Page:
Total loans to the sector, at Rs 16,919 crore, were up by 21 per cent in 2008-09 compared to the previous fiscal year.
Measures initiated by the Central government to help micro, small and medium enterprises (MSMEs) to recover from the ongoing downturn and the Reserve Bank of India’s efforts to increase liquidity in the banking system have yielded the desired results for Karnataka’s MSMEs.
Credit flow to the state’s MSME sector during the fourth quarter ended March 2009 grew by 15.02 per cent over the previous quarter ended December 2008. This follows the announcement of revised guidelines by the Central government and RBI, governing the flow of credit to the MSME sector. The banking sector has taken steps to increase the flow of credit, in line with the guidelines.
According to data compiled by Syndicate Bank, the convener of the State Level Bankers’ Committee in Karnataka, total loans to the sector in 2008-09 stood at Rs 16,919.73 crore, up by 21.08 per cent over the previous fiscal. The sector accounted for about 10.89 per cent of total advances in the state during the year.
The data revealed that a total of 484,369 accounts in the manufacturing and service sectors were among the beneficiaries.
In view of the downturn, which hit MSMEs hard, RBI has taken several measures to help the sector, such as restructuring of dues, harmonising prudential norms for restructured accounts, and a second bout of restructuring, among others. Further, banks have taken measures to support the housing, automobile and MSME sectors, in keeping the guidelines issued by the Indian Banks Association (IBA).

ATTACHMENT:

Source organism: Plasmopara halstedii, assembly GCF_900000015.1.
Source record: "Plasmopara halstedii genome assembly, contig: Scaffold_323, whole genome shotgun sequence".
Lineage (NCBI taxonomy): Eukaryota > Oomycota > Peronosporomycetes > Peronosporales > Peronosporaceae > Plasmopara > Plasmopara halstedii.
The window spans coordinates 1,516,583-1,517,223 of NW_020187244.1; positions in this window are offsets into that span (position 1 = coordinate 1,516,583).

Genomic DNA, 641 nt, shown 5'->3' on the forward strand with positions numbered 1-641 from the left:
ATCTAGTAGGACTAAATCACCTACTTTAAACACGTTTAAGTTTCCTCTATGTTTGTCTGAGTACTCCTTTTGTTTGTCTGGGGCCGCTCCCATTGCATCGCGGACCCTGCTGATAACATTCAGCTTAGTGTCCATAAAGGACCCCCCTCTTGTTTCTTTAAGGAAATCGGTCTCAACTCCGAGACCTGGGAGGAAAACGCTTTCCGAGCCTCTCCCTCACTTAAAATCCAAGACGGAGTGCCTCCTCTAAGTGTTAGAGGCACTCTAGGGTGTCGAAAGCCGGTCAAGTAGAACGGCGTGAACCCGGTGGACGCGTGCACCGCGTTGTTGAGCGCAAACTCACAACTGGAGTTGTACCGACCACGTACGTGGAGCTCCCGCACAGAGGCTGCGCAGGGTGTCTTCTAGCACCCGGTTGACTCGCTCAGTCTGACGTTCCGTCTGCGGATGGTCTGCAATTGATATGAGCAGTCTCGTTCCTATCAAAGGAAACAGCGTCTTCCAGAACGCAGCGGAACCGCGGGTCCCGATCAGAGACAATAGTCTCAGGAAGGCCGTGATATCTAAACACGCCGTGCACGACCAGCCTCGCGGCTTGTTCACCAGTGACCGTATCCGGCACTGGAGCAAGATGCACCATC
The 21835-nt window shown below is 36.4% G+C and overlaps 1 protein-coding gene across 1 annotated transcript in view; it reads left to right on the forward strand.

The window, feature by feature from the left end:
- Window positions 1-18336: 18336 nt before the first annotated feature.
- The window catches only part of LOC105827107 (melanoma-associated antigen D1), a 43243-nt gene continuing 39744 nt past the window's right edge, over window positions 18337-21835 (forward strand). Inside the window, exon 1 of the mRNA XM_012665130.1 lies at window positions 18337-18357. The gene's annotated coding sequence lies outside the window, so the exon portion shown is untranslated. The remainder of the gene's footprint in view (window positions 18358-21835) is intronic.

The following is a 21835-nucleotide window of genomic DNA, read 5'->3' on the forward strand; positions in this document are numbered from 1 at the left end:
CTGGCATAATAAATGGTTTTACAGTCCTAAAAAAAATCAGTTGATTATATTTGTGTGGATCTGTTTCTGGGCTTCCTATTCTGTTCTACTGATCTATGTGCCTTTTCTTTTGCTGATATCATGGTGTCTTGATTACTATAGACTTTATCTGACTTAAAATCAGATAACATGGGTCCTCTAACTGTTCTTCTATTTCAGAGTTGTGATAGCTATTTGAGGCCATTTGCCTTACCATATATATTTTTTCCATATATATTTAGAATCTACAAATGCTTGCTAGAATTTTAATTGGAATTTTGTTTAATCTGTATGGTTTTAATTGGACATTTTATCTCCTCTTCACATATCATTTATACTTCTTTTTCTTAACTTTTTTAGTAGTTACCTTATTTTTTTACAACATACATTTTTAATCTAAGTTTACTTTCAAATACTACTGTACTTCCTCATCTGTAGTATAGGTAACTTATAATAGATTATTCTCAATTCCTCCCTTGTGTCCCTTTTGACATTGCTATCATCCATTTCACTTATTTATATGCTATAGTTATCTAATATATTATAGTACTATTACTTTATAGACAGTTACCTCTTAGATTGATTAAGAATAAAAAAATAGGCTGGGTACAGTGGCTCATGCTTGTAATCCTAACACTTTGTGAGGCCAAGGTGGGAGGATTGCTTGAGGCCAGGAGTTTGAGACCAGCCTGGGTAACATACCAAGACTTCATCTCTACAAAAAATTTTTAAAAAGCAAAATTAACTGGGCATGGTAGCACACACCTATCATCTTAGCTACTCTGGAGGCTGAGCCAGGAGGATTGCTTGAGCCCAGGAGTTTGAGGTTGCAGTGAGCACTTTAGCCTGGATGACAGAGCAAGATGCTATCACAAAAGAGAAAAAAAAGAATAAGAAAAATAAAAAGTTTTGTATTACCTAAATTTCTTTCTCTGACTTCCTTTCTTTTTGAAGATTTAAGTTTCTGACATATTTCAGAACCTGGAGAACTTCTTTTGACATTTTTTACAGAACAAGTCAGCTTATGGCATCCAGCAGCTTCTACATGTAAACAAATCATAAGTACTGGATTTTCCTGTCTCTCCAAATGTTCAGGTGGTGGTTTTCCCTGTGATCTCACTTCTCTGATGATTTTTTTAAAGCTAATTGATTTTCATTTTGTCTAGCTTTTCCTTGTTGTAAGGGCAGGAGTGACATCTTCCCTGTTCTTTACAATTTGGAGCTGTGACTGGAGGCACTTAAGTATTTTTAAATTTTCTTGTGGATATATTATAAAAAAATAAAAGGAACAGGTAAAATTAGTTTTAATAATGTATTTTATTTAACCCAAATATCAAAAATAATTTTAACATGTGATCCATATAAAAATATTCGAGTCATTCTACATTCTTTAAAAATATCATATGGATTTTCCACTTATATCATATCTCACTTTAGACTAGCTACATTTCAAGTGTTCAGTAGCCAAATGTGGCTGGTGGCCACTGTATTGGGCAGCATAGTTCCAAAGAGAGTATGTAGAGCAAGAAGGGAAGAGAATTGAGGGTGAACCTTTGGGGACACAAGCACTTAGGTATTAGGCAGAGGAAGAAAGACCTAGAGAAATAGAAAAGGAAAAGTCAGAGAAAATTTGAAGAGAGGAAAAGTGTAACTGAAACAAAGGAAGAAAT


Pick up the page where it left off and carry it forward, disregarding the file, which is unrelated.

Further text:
Banks have instructed ground-level functionaries to implement these measures for the benefit of these sectors, and particularly for micro and small enterprises. Progress is monitored at various levels to ensure effective implementation of RBI and IBA measures.
Total bank credit to MSMEs in the manufacturing sector grew by 4.96 per cent to Rs 9,676.84 crore during the quarter ended March 2009, compared to the previous quarter ended December 2008. Similarly, in the service sector, bank credit grew by almost 20 per cent to Rs 6,564.58 crore during the quarter ended March 2009.
Among the major banks, Canara Bank led the pack with Rs 3,543.32 crore credit, followed by State Bank of India with Rs 3,004.86 crore, Syndicate Bank with Rs 1,172.44 crore and Vijaya Bank with Rs 1,136.65 crore. State Bank of Mysore and Corporation Bank were fifth and sixth, with Rs 1,043 crore and Rs 735 crore respectively.
Private sector banks led by Karnataka Bank and ING Vysya Bank extended credit of Rs 1,447 crore, while regional rural banks lent around Rs 670 crore during the quarter ended March 2009.
As of March 2009, the outstanding level of credit to micro enterprises was Rs 5,421.29 crore. Advances to small enterprises were Rs 7,353 crore, and those to medium enterprises Rs 4,145.44 crore. Advances to micro and small enterprises comprised 75.50 per cent of the total advances to the MSME sector at Rs 16,919.73 crore.
Under the guarantee scheme of the Credit Guarantee Fund Trust for Micro and Small Enterprises (CGTMSE), banks have covered 10,943 units with an approved amount of Rs 614.53 crore as of March 2009, reflecting increased coverage of 1,211 units over December 2008. The CGTMSE is a flagship scheme of the Ministry of MSMEs.
As part of the economic stimulus package, RBI had advised banks not to demand collateral on new loans of up to Rs 5 lakh for MSMEs (in both the manufacturing and service sectors), as defined under the MSME Act 2006. However, it has been noticed that banks have been demanding collateral security for such loans, industry sources said.
Following complaints by MSMEs, RBI recently pulled up banks in the state and directed them to ensure collateral-free loans to SMEs henceforth.